Ileostomy surgery is performed to “bypass” the colon or large intestine, allowing stool to be removed from the body through the small intestine before it has a chance to enter the colon. During ileostomy surgery, the end of the small intestine (called the ileum) is “disconnected” from the colon and attached to the abdominal wall, creating an opening called a stoma. As waste is produced by the small intestine, it’s collected either in an external pouch or internally (sometimes called a K-pouch ileostomy or a continent ileostomy). Both internal and external pouches need to be emptied regularly, but internal pouches allow the patient greater control over when the waste is emptied.
While some people will have an ileostomy for the rest of their lives, in some instances, the ileostomy may be temporary, used for a specific period of time and then “reversed” during a second surgical procedure.
In general, a temporary ileostomy is used when a portion of the intestine needs to be temporarily bypassed, allowing that portion of the bowel to heal. A good example is when a portion of the colon is removed due to cancer. In some instances, a temporary ostomy may be performed to enable the surgical site to heal without the stress of bowel movements. The ostomy allows the bowel to rest and remain free of stool throughout the healing process. Once the area is healed, the ostomy will be reversed and the bowel will contribute to function as it did prior to surgery. A temporary ileostomy may remain in place for weeks, months or longer, depending on the condition that’s being treated and the speed at which the area heals. A temporary ileostomy may also be performed as part of a multi-stage surgical procedure, like J-pouch surgery (also called ileoanal pouch surgery).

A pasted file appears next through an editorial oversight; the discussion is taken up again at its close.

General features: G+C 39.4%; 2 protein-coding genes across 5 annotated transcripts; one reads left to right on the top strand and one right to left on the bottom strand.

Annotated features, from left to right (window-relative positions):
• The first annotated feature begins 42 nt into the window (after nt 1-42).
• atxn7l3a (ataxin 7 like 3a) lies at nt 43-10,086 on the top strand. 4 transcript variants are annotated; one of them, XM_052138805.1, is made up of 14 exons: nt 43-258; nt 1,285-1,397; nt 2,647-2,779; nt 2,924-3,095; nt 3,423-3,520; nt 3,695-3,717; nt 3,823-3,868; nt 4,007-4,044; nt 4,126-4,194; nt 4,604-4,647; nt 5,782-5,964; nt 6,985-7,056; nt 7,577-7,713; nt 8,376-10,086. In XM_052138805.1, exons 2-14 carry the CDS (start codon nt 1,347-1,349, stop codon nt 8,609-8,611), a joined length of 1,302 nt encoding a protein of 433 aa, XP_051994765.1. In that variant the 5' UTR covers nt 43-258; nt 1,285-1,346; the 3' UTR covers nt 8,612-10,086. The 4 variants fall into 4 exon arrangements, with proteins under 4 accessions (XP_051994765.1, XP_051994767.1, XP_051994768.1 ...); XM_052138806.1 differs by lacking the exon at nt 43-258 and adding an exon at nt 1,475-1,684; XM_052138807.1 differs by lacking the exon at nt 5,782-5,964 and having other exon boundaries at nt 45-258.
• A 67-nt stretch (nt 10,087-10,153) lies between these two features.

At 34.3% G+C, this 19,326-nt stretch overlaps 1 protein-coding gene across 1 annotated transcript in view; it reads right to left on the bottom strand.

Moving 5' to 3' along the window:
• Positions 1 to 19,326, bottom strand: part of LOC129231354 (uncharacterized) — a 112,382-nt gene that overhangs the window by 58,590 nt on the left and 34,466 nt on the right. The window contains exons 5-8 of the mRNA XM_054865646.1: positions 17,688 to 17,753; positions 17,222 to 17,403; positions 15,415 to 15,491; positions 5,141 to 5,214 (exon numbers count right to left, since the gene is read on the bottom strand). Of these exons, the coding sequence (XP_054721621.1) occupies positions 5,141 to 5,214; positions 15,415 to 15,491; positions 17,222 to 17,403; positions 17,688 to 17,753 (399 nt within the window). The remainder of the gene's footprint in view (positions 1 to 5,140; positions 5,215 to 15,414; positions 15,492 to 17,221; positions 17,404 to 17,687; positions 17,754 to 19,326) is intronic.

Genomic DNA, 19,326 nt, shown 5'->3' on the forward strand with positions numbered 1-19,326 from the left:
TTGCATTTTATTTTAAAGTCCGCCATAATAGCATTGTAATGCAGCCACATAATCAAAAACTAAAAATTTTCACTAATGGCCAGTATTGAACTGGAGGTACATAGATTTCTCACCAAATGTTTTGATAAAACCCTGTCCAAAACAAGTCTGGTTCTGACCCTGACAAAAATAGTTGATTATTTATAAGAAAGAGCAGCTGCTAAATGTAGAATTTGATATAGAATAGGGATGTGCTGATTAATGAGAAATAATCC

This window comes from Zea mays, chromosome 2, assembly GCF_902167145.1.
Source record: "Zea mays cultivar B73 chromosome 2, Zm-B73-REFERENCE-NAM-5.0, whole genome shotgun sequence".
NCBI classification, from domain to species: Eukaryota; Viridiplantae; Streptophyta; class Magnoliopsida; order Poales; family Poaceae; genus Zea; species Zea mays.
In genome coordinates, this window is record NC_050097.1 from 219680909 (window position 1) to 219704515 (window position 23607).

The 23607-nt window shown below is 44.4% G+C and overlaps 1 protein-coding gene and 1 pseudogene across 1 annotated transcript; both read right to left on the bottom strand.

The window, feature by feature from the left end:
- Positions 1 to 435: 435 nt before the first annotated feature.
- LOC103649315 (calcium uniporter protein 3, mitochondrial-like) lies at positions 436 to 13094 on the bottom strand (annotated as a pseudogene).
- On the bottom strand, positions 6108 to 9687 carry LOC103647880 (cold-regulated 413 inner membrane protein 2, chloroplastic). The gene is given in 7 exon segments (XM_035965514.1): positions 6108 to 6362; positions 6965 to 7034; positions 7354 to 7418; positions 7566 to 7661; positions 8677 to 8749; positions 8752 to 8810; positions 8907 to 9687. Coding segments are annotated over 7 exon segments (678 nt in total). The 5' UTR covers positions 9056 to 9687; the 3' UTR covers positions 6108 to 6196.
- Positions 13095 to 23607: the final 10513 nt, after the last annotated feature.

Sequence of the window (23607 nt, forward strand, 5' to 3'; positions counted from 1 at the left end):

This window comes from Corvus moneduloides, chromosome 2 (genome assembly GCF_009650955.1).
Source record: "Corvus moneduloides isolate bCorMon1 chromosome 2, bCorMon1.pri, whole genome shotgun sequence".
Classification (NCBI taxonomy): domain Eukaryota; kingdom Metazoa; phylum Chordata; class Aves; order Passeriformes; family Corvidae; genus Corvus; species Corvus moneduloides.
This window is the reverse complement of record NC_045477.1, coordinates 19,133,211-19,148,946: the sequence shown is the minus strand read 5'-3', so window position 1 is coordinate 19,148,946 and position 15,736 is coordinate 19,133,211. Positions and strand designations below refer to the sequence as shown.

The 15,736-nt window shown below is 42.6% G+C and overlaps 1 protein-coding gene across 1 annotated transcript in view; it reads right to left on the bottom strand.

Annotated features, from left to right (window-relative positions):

Permanent ileostomies are used when a large portion of the colon or the entire colon and rectum are removed, or when the bowel is badly diseased and can no longer perform its normal functions. In the case of a permanent ileostomy, you and your surgeon will discuss all your options, selecting the best type of surgery for your needs, your health and your lifestyle.
Having an ileostomy, whether permanent or temporary, represents a major change in your bowel habits, and for many patients, the change is disconcerting and even alarming. The good news is, ostomy surgery has experienced significant advances during the past couple of decades, and today’s ostomy patients find they can enjoy the same types of activities, foods, and lifestyles as before surgery. The key is to work with an experienced surgeon who’s skilled in multiple treatment options so you can feel confident your procedure will be optimized for your lifestyle and your medical needs.
Dr. Don Schiller is recognized as a leading ileostomy surgeon, providing state-of-the-art care for patients in and around Los Angeles. To learn more about ileostomy procedures, including K-pouch ileostomy and BCIR ileostomy that eliminates the need for external bags, or to find out more about adjusting to an ileostomy after surgery, call Dr. Schiller at 323-472-9931 and schedule an office visit today.